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Fact Checking the ‘Too-Big-to-Fail’ FinReg Attack Ad

I don’t watch much television, and therefore have missed most of the attack ads on financial regulatory reform. But, with Sen. Chris Dodd’s (D-Conn.) bill

Raven Noir
Jul 31, 2020711 Shares9484 Views
I don’t watch much television, and therefore have missed most of the attack ads on financial regulatory reform. But, with Sen. Chris Dodd’s (D-Conn.) bill finally on the Senate floorfor formal debate — and the open amendment process starting today — the back-and-forth will only heat up. When Sen. Jim DeMint (R-S.C.) tweeted“Let’s stop ‘too big to fail’” with a link to an ad this morning, I thought I would check it out.
Compelling. But let’s fact check, line by line.
**When our economycrashed, small investors were left behind. Congress bailed out the Wall Street banksthat caused the collapse with your money.
So far, so good. When the economycrashed, the government did prop up the Wall Street banks with cash infusions and bailouts via Congress and the Federal Reserve. By “small investors,” I presume the ad means “small businesses,” which certainly have not benefitedmuch from Washington’s efforts. Either way, yes, the little guy was on the hook for the big fishes’ losses.
Now Congress is considering so-called “financial reform” that gives the government unlimited executive bailout authority – unlimited bailouts for big banks, paid for by you and me.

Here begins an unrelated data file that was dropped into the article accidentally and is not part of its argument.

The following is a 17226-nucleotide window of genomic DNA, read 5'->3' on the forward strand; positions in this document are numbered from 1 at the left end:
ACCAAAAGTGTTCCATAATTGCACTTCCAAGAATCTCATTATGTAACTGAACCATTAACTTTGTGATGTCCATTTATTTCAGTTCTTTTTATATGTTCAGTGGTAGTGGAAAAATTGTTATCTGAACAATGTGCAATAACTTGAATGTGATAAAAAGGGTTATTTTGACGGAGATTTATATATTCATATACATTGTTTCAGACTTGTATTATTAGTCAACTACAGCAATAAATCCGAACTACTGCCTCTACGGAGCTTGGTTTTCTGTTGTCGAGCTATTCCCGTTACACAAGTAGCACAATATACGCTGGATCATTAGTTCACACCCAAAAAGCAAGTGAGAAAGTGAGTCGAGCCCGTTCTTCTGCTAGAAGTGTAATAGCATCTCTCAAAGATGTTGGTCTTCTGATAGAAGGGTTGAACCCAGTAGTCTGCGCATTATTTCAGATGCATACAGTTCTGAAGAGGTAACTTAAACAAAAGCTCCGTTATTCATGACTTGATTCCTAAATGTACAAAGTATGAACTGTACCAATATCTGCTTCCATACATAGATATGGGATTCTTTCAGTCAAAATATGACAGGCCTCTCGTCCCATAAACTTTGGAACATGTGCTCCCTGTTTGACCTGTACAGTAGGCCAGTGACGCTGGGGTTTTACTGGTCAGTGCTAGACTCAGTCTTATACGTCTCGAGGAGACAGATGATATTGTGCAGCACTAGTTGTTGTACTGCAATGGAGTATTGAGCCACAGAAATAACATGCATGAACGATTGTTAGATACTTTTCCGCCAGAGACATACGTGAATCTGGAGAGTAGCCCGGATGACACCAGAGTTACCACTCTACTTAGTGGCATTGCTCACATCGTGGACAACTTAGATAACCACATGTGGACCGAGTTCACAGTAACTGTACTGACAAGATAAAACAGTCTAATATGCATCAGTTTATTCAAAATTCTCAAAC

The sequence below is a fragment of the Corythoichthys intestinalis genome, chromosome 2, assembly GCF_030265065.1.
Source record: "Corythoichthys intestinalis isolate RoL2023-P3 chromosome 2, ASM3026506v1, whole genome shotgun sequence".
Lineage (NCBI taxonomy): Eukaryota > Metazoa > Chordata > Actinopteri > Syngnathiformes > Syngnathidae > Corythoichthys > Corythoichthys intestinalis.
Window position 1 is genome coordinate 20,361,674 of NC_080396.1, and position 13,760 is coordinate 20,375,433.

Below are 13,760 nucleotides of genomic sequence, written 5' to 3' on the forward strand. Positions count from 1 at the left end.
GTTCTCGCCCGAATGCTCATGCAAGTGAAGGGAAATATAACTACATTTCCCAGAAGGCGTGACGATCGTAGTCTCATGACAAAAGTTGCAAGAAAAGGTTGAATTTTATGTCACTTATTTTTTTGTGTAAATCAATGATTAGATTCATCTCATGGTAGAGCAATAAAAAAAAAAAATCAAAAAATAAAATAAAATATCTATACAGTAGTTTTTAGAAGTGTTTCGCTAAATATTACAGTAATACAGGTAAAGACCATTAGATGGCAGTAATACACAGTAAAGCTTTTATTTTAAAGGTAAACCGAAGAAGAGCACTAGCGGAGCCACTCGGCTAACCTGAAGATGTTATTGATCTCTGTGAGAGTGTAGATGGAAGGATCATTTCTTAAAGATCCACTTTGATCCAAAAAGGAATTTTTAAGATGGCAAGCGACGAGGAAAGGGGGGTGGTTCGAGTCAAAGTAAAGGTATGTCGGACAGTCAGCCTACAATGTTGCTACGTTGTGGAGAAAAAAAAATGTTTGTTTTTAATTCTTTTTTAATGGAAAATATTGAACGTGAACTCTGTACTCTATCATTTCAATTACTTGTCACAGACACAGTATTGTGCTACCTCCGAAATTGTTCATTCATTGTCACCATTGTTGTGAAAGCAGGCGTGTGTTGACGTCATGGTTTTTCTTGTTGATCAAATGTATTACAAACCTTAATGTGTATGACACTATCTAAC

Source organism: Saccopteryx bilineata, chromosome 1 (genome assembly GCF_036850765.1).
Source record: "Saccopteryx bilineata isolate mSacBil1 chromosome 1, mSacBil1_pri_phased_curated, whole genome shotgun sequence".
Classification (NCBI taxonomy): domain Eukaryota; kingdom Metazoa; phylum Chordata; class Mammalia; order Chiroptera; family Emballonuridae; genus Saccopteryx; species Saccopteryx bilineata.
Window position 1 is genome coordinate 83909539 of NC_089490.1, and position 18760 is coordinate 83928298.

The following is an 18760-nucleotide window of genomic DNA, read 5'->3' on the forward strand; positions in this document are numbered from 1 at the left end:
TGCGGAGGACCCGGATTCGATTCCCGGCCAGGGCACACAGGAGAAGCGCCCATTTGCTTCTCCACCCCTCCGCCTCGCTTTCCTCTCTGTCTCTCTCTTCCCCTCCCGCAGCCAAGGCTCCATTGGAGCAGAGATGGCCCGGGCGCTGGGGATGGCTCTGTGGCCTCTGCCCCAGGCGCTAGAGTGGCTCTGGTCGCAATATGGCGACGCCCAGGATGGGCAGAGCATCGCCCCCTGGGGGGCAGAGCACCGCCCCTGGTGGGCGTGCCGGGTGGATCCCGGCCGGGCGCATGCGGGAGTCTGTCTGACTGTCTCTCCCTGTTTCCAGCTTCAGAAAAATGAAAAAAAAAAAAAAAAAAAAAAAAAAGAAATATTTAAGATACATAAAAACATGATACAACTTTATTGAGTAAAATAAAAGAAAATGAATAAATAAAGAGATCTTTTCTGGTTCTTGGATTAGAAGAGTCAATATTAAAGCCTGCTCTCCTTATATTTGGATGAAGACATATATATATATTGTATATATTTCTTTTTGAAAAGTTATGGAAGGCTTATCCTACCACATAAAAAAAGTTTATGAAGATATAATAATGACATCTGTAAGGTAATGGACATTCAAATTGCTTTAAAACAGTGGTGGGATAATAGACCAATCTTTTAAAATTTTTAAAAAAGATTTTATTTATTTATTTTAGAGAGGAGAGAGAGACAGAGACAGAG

I’m not sure what “unlimited executive bailout authority” means — though it is a nice, menacing turn of phrase. Dodd’s bill does not at all provide the executive branch with the authority to bail out firms willy-nilly; the whole point of the bill is to prevent the government from having to rescue the financial sector again by forcibly shutting down and breaking up dangerous firms, and creating a slew of provisions to stop them from becoming dangerous in the first place.
The Republican counterproposal does precisely the same thing— but actually puts taxpayers on the hook first. The Dodd bill forces banks to create a $50 billion fund for the government to use in the process of “resolving” — that is, liquidating — a failing or dangerous firm. The Republican proposal makes the government liquidate the firm first and then recoup any losses.
**Whosupports this phony reform? The big banks. The CEO of Goldman Sachs, a bank under investigation, says, quote, “The biggest beneficiary of reform is Wall Street itself.” And after receiving billions in taxpayer bailouts, Citigroup’s CEO says, quote, “You can count on Citigroup to support these efforts.” **
No, financial firms do not support the reform bill. Provisions such as the ban on proprietary tradingand regulation of derivatives will make their businesses less lucrative. Thus, they have spentmillions of dollars lobbying against the bill.
And of course Wall Street does not announce its opposition to reform. It would hardly be politic to argue, “We would like to remain unregulated and capable of taking risks that might destroy the world economybut will certainly enrich us,” in Congressional testimony.
When big banks line up to support phony reform, it’s like, well, you know…
Accompanying this text is footage of oinking pigs. I guess that this implies pork, or greed, or something. I really have no idea.
And there’s the ad, as brought to you by Consumers for Competitive Choice, an astroturf lobbying firm. For more on them, see TPM’s excellent reporting here.
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